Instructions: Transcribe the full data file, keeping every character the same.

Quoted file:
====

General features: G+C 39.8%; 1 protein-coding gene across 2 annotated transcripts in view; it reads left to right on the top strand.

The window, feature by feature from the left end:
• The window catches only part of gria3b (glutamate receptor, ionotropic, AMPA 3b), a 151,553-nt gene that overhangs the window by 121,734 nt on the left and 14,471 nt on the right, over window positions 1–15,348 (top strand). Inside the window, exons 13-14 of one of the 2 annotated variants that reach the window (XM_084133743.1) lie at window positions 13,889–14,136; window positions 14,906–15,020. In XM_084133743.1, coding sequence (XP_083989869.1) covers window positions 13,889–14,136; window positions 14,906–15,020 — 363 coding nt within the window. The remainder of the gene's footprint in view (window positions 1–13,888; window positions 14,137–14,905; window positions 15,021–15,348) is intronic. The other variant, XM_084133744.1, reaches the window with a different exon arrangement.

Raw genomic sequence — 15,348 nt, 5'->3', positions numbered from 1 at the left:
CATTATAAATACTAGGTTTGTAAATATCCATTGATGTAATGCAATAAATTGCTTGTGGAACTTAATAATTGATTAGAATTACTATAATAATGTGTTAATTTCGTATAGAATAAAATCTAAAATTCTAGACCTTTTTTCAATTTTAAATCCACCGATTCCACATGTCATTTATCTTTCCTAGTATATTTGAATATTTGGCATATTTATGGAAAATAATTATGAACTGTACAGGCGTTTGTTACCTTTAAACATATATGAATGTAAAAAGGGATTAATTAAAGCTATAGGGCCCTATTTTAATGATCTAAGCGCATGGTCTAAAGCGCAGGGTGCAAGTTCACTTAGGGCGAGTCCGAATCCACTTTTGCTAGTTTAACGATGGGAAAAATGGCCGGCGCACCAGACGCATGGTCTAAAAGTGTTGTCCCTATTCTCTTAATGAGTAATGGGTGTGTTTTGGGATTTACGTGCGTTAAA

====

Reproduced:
General features: G+C 39.8%; 1 protein-coding gene across 2 annotated transcripts in view; it reads left to right on the top strand.

The window, feature by feature from the left end:
• The window catches only part of gria3b (glutamate receptor, ionotropic, AMPA 3b), a 151,553-nt gene that overhangs the window by 121,734 nt on the left and 14,471 nt on the right, over window positions 1–15,348 (top strand). Inside the window, exons 13-14 of one of the 2 annotated variants that reach the window (XM_084133743.1) lie at window positions 13,889–14,136; window positions 14,906–15,020. In XM_084133743.1, coding sequence (XP_083989869.1) covers window positions 13,889–14,136; window positions 14,906–15,020 — 363 coding nt within the window. The remainder of the gene's footprint in view (window positions 1–13,888; window positions 14,137–14,905; window positions 15,021–15,348) is intronic. The other variant, XM_084133744.1, reaches the window with a different exon arrangement.

Raw genomic sequence — 15,348 nt, 5'->3', positions numbered from 1 at the left:
CATTATAAATACTAGGTTTGTAAATATCCATTGATGTAATGCAATAAATTGCTTGTGGAACTTAATAATTGATTAGAATTACTATAATAATGTGTTAATTTCGTATAGAATAAAATCTAAAATTCTAGACCTTTTTTCAATTTTAAATCCACCGATTCCACATGTCATTTATCTTTCCTAGTATATTTGAATATTTGGCATATTTATGGAAAATAATTATGAACTGTACAGGCGTTTGTTACCTTTAAACATATATGAATGTAAAAAGGGATTAATTAAAGCTATAGGGCCCTATTTTAATGATCTAAGCGCATGGTCTAAAGCGCAGGGTGCAAGTTCACTTAGGGCGAGTCCGAATCCACTTTTGCTAGTTTAACGATGGGAAAAATGGCCGGCGCACCAGACGCATGGTCTAAAAGTGTTGTCCCTATTCTCTTAATGAGTAATGGGTGTGTTTTGGGATTTACGTGCGTTAAA